As with any game in the RTS genre, multiplayer is a big focus in Tryst, and again, the game delivers while neither impressing or disappointing. Up to 8 players can go head-to-head online on maps varying in size and layout. It’s obvious that BlueGiant’s main goal here is to create a competitive game that could make the e-sports circuit, and while the matches have a decent balance and quick pace, there’s not the depth there that many other games in the category (Starcraft, Company of Heroes) offer. In fact, while playing Tryst, I often found myself wishing I was playing Starcraft instead. The small server population is a testament to the fact that Tryst has not caught on in quite the same way that BlueGiant might have expected; however, since we’re still early in the game’s life, there is still plenty of time for the fanbase to grow.
As every after-school special will tell you, being yourself is important; and it’s a lesson that Tryst missed out on. It tries too hard to be Starcraft, and in the process it loses any chance at being its own game. While there are some elements that are unique, overall you’ll come away from the experience with the feeling it’s just a cheap copy of better games, and not worth your $24.99.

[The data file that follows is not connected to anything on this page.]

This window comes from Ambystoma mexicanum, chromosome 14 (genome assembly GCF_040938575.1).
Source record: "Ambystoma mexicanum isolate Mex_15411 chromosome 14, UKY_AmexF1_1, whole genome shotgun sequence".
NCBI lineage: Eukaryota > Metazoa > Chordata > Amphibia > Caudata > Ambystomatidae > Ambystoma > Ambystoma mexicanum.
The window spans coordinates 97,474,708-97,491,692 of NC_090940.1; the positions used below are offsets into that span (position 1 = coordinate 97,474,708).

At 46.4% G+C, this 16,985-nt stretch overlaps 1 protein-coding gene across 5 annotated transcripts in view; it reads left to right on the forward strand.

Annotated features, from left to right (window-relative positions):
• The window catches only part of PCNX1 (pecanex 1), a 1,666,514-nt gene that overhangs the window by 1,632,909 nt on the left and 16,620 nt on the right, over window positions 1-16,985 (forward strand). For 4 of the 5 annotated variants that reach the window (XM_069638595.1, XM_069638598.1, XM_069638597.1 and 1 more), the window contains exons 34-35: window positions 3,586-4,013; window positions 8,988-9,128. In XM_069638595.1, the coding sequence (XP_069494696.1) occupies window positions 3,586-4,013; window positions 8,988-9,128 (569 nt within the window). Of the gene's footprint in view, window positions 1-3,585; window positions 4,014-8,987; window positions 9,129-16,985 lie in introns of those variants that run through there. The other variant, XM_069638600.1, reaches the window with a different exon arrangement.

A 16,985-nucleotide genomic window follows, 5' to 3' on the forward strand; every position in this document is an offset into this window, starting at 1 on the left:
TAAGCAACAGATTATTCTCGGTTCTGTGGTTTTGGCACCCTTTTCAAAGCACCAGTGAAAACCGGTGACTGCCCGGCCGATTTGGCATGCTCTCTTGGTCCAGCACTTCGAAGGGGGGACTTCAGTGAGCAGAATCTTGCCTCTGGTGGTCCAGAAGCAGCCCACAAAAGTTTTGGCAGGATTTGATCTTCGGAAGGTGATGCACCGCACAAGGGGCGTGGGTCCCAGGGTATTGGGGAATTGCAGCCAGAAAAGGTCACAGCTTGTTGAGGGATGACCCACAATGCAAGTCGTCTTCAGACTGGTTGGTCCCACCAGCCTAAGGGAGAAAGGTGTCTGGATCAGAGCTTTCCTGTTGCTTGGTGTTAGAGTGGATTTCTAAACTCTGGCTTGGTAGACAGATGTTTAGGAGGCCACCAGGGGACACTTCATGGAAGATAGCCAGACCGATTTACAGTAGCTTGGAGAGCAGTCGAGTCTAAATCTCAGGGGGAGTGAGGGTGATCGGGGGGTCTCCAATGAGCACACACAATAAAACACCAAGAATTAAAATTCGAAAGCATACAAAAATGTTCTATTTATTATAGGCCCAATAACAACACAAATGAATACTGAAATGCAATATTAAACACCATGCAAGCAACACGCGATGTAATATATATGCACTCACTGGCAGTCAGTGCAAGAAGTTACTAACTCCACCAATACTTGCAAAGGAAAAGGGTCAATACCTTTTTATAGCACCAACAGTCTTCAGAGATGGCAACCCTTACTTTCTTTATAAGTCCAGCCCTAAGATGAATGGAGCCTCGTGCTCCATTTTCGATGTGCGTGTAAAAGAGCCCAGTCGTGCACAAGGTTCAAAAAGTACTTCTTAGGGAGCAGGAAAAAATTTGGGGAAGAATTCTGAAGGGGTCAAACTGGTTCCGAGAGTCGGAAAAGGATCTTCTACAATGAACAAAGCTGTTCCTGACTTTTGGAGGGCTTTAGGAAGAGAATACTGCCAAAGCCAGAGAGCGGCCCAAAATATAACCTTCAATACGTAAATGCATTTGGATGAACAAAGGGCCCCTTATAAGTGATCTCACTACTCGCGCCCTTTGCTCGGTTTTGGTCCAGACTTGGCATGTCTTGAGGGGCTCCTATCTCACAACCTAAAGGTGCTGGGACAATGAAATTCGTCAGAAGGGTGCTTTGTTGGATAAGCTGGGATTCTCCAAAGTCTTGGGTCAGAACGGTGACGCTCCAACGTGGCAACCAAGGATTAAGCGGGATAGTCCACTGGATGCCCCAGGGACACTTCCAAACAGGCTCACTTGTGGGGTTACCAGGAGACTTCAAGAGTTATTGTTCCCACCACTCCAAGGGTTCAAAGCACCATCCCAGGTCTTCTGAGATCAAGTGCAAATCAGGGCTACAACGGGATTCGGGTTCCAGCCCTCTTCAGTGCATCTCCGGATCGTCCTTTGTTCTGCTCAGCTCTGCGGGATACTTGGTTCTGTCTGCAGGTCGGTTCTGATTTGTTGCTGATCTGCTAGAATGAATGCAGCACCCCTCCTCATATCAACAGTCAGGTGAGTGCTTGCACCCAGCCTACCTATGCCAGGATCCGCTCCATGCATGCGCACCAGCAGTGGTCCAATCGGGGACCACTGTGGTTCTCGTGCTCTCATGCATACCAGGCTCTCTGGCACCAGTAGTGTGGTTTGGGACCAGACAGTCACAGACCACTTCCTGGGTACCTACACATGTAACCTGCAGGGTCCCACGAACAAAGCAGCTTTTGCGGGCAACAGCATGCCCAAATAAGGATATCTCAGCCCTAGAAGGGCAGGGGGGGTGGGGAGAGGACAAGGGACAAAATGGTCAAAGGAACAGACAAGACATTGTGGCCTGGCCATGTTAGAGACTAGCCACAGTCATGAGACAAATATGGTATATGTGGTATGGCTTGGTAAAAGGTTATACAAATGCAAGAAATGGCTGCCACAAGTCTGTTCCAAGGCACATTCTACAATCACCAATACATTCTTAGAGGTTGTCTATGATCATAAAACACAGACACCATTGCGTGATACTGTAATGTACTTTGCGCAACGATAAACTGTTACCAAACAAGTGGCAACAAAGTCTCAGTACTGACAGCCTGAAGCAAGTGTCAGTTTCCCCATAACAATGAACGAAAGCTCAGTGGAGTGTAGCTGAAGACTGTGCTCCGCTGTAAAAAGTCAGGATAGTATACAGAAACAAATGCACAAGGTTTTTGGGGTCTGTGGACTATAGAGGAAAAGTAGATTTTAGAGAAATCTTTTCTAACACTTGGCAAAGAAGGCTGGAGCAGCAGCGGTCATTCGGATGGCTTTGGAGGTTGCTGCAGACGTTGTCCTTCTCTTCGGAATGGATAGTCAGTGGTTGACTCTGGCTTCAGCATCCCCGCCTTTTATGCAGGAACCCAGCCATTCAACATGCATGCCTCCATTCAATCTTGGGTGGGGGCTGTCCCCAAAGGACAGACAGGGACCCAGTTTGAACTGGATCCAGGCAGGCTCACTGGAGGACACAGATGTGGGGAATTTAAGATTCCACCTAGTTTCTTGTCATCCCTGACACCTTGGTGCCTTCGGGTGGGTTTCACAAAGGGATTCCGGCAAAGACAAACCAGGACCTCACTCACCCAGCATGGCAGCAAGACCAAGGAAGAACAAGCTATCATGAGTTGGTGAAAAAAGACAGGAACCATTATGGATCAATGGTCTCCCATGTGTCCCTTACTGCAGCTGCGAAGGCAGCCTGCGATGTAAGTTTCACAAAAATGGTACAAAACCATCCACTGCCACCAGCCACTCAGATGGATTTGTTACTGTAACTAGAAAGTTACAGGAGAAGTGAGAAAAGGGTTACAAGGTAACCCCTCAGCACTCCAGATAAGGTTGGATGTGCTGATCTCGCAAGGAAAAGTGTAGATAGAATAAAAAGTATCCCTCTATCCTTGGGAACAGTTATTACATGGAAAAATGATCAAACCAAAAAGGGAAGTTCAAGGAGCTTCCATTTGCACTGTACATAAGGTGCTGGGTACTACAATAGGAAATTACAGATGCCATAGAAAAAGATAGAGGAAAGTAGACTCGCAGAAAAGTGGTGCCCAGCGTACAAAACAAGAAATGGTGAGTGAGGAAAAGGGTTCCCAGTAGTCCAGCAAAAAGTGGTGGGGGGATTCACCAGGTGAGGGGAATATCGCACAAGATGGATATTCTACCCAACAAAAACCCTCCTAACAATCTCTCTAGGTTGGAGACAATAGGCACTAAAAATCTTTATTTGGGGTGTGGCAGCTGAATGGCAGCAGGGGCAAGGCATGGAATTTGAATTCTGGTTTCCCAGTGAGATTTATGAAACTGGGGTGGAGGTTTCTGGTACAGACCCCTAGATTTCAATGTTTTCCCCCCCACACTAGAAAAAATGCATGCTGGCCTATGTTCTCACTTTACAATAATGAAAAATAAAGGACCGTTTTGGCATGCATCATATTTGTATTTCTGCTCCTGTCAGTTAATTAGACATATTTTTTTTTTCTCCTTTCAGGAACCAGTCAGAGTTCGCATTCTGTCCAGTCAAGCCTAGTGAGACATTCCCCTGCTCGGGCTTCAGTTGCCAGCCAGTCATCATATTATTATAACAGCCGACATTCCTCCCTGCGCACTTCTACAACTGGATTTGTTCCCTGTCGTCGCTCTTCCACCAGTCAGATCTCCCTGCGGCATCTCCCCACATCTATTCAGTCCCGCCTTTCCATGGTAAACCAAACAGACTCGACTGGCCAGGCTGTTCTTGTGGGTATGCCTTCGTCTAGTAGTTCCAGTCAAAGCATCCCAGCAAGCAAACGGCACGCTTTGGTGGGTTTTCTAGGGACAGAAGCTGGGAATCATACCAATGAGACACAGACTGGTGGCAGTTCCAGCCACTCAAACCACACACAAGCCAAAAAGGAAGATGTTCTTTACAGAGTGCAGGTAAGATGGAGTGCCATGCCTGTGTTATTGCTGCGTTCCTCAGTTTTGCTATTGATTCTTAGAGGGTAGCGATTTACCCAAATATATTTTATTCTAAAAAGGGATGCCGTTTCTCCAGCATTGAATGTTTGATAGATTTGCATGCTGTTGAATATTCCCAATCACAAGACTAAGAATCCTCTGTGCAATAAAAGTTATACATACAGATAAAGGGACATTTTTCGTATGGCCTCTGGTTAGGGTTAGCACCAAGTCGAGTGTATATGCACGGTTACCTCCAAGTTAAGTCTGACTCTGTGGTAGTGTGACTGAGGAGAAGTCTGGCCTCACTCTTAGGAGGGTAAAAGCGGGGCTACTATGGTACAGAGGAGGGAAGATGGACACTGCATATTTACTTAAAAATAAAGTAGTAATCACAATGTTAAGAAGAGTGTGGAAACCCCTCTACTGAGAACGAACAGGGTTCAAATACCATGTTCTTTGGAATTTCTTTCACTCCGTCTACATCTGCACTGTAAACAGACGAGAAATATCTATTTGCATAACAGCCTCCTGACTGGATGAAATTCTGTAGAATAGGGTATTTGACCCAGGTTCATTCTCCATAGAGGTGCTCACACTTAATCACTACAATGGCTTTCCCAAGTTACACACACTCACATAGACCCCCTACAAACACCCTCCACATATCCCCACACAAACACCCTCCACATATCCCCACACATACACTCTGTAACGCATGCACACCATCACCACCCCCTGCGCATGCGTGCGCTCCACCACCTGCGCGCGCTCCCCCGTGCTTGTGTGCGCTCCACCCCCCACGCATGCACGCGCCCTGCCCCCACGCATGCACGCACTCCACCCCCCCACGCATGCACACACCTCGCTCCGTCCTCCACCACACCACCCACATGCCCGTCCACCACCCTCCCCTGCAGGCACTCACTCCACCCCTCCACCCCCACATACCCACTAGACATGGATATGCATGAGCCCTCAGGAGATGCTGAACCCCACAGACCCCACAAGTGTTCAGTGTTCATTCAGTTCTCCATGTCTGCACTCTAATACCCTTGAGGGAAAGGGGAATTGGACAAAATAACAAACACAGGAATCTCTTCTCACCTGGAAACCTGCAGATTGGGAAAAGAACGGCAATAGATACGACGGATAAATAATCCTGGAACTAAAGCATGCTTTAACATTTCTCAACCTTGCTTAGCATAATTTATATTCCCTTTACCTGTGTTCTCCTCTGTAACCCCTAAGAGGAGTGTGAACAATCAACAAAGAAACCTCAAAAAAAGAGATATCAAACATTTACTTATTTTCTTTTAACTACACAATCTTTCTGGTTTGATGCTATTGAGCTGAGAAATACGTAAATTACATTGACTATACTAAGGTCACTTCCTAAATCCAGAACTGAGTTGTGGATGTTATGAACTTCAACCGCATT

Here’s the Rundown:
+ Fast-paced gameplay
+ Different mixture of RTS styles
+ ARM system is interesting, allowing for rapid changes in tactics
– Tries too hard to be Starcraft, doesn’t stand on its own
– Freezes and save problems ramp up the tension in the wrong ways
– Short campaign with laughable story and awful voice acting
– Few multiplayer options and low server populations
– Fails to impress visually
1 (RIP) to 4 are varying degrees of a bad game. A 1 (RIP) being a game you would actually pay money to not play, and a 4 is something that just fails to reach even the not-so-lofty level of “mediocre.”
Tryst was developed and published by BlueGiant. It was released on September 14, 2012 at an MSRP of $24.99. A copy was provided by the publisher to RipTen for the purposes of review.